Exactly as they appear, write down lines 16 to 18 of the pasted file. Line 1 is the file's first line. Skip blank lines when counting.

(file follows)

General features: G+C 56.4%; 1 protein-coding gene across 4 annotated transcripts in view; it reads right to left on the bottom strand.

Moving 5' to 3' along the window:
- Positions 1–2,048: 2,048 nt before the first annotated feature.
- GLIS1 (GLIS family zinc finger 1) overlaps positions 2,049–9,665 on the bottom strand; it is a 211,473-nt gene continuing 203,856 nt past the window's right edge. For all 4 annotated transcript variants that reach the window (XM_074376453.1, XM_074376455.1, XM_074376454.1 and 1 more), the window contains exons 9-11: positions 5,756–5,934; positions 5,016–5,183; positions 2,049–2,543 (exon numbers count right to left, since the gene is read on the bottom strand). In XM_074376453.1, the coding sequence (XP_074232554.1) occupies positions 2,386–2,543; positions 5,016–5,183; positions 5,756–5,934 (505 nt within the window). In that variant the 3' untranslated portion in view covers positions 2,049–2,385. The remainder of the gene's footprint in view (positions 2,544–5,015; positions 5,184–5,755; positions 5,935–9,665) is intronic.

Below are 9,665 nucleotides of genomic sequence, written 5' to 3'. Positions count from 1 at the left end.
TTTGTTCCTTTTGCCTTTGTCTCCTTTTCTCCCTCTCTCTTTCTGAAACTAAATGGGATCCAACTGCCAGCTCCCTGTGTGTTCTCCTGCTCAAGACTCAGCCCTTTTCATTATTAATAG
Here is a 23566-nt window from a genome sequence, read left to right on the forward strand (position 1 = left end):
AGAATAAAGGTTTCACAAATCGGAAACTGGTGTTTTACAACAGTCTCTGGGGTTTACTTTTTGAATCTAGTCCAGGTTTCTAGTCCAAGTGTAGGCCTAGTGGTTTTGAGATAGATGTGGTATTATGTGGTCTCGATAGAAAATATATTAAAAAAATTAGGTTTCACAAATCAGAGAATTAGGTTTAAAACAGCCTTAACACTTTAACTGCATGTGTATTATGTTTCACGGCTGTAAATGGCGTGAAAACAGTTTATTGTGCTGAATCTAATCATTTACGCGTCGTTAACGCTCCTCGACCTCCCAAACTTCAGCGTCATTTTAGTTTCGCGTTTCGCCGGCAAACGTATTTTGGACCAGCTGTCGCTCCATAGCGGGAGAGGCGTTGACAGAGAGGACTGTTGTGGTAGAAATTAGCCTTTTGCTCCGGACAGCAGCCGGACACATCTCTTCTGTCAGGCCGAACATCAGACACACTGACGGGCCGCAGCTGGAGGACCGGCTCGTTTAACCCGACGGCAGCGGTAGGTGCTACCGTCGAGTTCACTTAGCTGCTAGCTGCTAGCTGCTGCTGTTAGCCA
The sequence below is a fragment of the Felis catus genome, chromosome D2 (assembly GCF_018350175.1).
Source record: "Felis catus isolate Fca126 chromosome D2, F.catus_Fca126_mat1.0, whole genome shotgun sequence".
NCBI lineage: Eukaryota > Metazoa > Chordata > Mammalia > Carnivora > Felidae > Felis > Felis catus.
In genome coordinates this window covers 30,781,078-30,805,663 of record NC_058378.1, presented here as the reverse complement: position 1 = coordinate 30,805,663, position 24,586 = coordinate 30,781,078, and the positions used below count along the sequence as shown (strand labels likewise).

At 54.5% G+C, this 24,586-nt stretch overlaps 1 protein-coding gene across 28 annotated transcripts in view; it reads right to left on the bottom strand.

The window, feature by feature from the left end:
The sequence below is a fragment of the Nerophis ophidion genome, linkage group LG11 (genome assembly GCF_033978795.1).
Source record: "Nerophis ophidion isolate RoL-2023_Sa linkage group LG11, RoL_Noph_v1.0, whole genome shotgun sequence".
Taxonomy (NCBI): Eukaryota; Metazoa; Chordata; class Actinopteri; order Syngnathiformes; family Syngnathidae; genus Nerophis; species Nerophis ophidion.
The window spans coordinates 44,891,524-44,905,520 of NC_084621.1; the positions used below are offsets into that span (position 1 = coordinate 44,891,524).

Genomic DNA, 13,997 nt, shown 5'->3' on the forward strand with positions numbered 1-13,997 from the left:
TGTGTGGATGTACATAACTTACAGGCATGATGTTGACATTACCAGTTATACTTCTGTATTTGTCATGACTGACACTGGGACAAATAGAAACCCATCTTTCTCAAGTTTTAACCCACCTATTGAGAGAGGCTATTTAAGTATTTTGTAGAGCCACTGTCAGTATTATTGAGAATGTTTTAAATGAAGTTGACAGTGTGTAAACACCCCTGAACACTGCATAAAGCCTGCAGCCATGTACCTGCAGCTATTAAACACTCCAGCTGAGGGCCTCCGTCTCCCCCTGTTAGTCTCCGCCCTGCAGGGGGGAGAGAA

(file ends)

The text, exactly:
Source record: "Nerophis ophidion isolate RoL-2023_Sa linkage group LG11, RoL_Noph_v1.0, whole genome shotgun sequence".
Taxonomy (NCBI): Eukaryota; Metazoa; Chordata; class Actinopteri; order Syngnathiformes; family Syngnathidae; genus Nerophis; species Nerophis ophidion.
The window spans coordinates 44,891,524-44,905,520 of NC_084621.1; the positions used below are offsets into that span (position 1 = coordinate 44,891,524).